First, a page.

Opportunity extended its arm early today for the first time since pre-launch testing. "This was a great confirmation for the team," said Joe Melko of NASA's Jet Propulsion Laboratory, Pasadena, Calif. Melko is mechanical systems engineer for the arm, which is also called the instrument deployment device.
Mission controllers at JPL are telling Opportunity to use two of the instruments on the arm overnight tonight to examine a patch of soil in front of the rover. A microscope on the arm will reveal structures as thin as a human hair and a Moessbauer Spectrometer will collect information to identify minerals in the soil, according to plans. Tomorrow, the rover will be told to turn the turret at the end of the arm in order to examine the same patch of soil with another instrument, the alpha particle X-ray spectrometer, which reveals the chemical elements in a target.
Spirit is now in good working order after more than a week of computer-memory problems. It is brushing dust off of a rock today with the rock abrasion tool on its robotic arm. After the brushing, Spirit will use the microscope and two spectrometers on the arm to examine the rock.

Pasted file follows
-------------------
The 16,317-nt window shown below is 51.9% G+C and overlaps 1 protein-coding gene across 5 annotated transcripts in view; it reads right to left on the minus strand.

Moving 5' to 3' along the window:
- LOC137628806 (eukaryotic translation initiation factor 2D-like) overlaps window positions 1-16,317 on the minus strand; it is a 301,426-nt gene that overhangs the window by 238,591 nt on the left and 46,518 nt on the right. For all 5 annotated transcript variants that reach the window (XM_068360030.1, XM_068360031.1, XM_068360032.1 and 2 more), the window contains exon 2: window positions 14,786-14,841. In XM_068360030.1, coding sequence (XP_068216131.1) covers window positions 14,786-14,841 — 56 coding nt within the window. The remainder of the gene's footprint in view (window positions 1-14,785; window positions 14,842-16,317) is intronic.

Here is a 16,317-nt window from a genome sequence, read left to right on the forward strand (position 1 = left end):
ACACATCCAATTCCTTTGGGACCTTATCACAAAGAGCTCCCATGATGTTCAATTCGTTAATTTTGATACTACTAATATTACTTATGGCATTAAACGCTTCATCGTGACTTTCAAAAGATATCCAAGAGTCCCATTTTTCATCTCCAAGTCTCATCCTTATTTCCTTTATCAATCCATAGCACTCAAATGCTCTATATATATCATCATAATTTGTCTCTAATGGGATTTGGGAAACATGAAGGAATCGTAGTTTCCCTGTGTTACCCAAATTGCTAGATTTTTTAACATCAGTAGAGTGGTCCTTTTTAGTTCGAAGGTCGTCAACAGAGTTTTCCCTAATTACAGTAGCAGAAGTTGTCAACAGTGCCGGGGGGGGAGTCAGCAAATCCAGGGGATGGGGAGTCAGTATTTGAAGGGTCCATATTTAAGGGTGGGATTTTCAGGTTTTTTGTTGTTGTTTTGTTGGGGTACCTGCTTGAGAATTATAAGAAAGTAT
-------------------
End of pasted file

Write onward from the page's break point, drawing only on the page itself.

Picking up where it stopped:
"We're moving forward with our science on the rock Adirondack," said JPL's Jennifer Trosper, Spirit mission manager. Reformatting of Spirit's flash memory was postponed from today to tomorrow. The reformatting is a precautionary measure against recurrence of the problem that prevented Spirit from doing much science last week.
Later in the week, Spirit will grind the surface off of a sample area on Adirondack with the rock abrasion tool to inspect the rock's interior. After observations of Adirondack are completed, the rover will begin rolling again. "We are already strategizing how to drive far and fast," Trosper said.
Observations by each rover's panoramic camera help scientists choose where to drive and what to examine with the instruments on each rover's arm. Dr. Jeff Johnson, a rover science team member from the U.S. Geological Survey's Astrogeology Team, Flagstaff, Ariz., said that 14 filters available on each rover's panoramic camera allow the instrument to provide much more information for identifying different types of rocks than can be gleaned from color images such as the new panoramic view.
"By looking at the brightness values in each of these wavelengths, we can start to get an idea of the things we're interested in, especially to unravel the geological history of these landing sites," Johnson said.